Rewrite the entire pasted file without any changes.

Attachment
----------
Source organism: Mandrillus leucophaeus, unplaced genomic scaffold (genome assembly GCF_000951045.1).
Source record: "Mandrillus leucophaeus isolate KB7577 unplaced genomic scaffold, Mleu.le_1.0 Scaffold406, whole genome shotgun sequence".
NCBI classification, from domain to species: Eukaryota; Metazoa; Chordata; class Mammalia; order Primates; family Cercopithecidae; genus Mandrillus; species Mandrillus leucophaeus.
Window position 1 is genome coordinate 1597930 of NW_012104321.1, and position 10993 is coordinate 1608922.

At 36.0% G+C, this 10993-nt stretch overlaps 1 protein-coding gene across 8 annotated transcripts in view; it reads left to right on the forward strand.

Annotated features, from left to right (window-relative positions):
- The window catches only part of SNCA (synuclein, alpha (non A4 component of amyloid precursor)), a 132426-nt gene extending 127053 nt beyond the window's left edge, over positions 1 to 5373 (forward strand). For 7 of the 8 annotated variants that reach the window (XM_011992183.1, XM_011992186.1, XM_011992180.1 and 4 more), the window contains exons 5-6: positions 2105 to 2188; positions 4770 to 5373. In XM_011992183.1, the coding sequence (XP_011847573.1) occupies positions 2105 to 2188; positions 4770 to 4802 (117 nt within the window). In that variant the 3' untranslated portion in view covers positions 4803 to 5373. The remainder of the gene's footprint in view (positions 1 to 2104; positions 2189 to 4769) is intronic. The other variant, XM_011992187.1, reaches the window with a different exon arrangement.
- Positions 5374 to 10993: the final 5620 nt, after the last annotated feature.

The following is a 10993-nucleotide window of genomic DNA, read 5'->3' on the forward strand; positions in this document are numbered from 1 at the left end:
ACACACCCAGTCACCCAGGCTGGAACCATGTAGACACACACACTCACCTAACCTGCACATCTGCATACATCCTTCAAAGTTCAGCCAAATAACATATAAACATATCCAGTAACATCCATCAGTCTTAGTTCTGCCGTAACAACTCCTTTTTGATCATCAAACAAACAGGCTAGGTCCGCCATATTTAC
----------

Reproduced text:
Source organism: Mandrillus leucophaeus, unplaced genomic scaffold (genome assembly GCF_000951045.1).
Source record: "Mandrillus leucophaeus isolate KB7577 unplaced genomic scaffold, Mleu.le_1.0 Scaffold406, whole genome shotgun sequence".
NCBI classification, from domain to species: Eukaryota; Metazoa; Chordata; class Mammalia; order Primates; family Cercopithecidae; genus Mandrillus; species Mandrillus leucophaeus.
Window position 1 is genome coordinate 1597930 of NW_012104321.1, and position 10993 is coordinate 1608922.

At 36.0% G+C, this 10993-nt stretch overlaps 1 protein-coding gene across 8 annotated transcripts in view; it reads left to right on the forward strand.

Annotated features, from left to right (window-relative positions):
- The window catches only part of SNCA (synuclein, alpha (non A4 component of amyloid precursor)), a 132426-nt gene extending 127053 nt beyond the window's left edge, over positions 1 to 5373 (forward strand). For 7 of the 8 annotated variants that reach the window (XM_011992183.1, XM_011992186.1, XM_011992180.1 and 4 more), the window contains exons 5-6: positions 2105 to 2188; positions 4770 to 5373. In XM_011992183.1, the coding sequence (XP_011847573.1) occupies positions 2105 to 2188; positions 4770 to 4802 (117 nt within the window). In that variant the 3' untranslated portion in view covers positions 4803 to 5373. The remainder of the gene's footprint in view (positions 1 to 2104; positions 2189 to 4769) is intronic. The other variant, XM_011992187.1, reaches the window with a different exon arrangement.
- Positions 5374 to 10993: the final 5620 nt, after the last annotated feature.

The following is a 10993-nucleotide window of genomic DNA, read 5'->3' on the forward strand; positions in this document are numbered from 1 at the left end:
ACACACCCAGTCACCCAGGCTGGAACCATGTAGACACACACACTCACCTAACCTGCACATCTGCATACATCCTTCAAAGTTCAGCCAAATAACATATAAACATATCCAGTAACATCCATCAGTCTTAGTTCTGCCGTAACAACTCCTTTTTGATCATCAAACAAACAGGCTAGGTCCGCCATATTTAC